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Cambria winery, tasting room approved

After a contentious four-hour public hearing, the Board of Supervisors Tuesday approved a winery and tasting room less than two miles up rural Santa Rosa Road from the Coast Unified High School in Cambria.

The vote to give the go-ahead to the Stolo Family Winery was 4-1, with Supervisor Bruce Gibson opposed and Supervisors Harry Ovitt, Jerry Lenthall, Katcho Achadjian and Jim Patterson in favor.

Some 35 residents stayed until 9 p.m. for the final decision. Fifteen people supported the proposal and 10 opposed it.

The meeting was an appeal of a county Planning Commission decision to approve the winery on Feb. 22.

Appellants were the Coast Unified School District; Greenspace — The Cambria Land Trust; and Leslie Taylor-Snow and Kirsten Fiscalini, members of local ranching families.

Appellants said they were concerned about the winery’s proposed location on a rural road, close to tributaries of Santa Rosa Creek and about a mile from Coast Union and Leffingwell high schools and a Head Start office. They cited possible effects on water and air quality, noise, and Santa Rosa Creek and wildlife habitat.

The appeals also claimed a commercial venture in the rural area could harm neighboring farmers and ranchers by increasing property values and corresponding property taxes and by lowering the quantity and quality of well water.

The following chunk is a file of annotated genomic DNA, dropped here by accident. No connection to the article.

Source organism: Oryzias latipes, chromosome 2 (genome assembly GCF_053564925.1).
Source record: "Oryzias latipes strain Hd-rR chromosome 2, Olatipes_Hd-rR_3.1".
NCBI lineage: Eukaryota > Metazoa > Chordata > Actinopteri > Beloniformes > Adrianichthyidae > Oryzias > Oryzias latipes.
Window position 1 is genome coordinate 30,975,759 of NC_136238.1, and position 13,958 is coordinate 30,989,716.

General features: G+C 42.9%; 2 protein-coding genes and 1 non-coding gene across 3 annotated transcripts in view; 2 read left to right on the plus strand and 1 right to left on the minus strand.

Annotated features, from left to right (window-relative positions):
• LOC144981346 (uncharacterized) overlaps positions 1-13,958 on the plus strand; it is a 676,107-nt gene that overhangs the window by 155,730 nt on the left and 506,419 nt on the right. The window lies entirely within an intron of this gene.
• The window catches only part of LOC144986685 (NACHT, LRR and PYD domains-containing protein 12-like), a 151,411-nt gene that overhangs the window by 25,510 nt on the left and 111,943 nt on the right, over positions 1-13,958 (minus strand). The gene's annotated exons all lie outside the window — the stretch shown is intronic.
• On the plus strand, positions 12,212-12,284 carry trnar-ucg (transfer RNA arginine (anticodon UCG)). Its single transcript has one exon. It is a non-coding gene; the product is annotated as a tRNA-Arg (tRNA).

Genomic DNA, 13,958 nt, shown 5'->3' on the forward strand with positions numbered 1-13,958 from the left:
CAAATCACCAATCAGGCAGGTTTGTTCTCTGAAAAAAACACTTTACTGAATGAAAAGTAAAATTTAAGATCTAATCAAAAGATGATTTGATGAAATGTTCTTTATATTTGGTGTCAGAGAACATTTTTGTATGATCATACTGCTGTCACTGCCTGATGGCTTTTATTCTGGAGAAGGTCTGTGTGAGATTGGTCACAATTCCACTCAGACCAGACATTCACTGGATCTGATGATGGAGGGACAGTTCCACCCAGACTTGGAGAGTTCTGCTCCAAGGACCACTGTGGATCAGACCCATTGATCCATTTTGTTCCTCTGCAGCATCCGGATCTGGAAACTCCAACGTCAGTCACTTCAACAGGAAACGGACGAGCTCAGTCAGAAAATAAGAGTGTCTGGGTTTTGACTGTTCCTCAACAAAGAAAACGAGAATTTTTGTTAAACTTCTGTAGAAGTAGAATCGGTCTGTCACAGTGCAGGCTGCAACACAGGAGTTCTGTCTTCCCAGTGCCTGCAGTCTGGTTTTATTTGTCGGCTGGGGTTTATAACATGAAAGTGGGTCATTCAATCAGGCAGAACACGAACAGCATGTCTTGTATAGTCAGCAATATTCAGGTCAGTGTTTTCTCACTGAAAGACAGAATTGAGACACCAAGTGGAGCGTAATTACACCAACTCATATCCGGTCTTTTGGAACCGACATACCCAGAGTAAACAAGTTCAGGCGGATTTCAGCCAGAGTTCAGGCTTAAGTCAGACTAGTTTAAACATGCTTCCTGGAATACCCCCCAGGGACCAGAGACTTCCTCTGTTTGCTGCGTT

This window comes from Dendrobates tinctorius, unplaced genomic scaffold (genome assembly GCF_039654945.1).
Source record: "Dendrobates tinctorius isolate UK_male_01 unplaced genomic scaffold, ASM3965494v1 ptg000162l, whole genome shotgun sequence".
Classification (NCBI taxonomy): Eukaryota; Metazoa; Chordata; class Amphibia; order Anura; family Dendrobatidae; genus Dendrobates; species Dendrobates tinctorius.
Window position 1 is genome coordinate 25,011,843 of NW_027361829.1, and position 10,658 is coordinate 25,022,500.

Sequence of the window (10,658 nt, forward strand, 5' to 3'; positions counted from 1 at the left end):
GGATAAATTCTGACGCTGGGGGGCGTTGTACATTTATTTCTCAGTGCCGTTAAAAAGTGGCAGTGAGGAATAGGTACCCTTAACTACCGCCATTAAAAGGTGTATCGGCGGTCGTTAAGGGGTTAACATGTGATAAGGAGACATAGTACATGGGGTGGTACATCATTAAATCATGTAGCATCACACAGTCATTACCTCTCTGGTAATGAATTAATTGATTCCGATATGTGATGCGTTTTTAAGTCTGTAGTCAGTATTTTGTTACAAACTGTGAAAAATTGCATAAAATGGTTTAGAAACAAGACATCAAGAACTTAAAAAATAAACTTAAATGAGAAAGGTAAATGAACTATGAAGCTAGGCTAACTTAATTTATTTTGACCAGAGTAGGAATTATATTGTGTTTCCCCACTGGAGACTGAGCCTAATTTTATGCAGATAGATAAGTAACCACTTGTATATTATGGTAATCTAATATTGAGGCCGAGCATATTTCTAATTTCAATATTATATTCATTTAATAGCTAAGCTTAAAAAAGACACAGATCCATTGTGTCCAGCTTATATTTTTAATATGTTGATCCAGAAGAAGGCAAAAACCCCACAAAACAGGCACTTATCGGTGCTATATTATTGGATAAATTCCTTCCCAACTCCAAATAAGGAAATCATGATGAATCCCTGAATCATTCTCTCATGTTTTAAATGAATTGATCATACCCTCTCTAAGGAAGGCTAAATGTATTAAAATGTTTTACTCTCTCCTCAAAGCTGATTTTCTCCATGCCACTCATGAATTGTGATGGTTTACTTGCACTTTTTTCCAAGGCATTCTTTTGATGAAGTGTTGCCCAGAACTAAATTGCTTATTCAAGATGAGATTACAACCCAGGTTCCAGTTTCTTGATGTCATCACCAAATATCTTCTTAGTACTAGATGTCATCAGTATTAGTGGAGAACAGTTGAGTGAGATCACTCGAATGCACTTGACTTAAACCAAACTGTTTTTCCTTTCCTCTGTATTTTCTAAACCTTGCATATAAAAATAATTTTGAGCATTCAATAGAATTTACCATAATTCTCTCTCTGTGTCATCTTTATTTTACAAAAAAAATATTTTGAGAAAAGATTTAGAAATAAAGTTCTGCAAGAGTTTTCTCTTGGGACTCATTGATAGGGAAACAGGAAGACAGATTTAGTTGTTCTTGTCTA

Gibson sought in vain to persuade other supervisors to approve the winery but reject the tasting room. He said he worried about traffic passing the school on its way to and from the winery.

Schools superintendent Pamela Martens made the same argument. Martens said many people used the school during and after school hours, and the winery might lead to “potentially impaired/drunk drivers” endangering children and others.

Patterson, too, initially questioned the winery, and sought a more in-depth analysis of traffic and water supply. But he failed to draw support from other supervisors, and in the end he voted to approve the project.

The board’s decision will next go to the state Coastal Commission.

Stolo’s project would add a winery and tasting room to an existing vineyard near Cambria, creating the area’s first grape-to-cash-register complex.

The proposed winery would put a tasting room, crush pad, other winery buildings and parking on 2 acres of a 53-acre ranch about 1.6 miles east of Cambria.

Harmony Cellars in Harmony, just south of Cambria, makes and sells wine, but the grapes are grown elsewhere.

The Stolo family says their proposed operation at 3770 Santa Rosa Creek Road would be “consistent with most winery applications in the county.”

Don Stolo wrote in an e-mail last week that this type of plan is “critical for the survival of small farmers … we must limit costs, and it is much more economical and cost-effective to have the combined operations on site.”

The family plans to complete the winery in three phases over about a decade.

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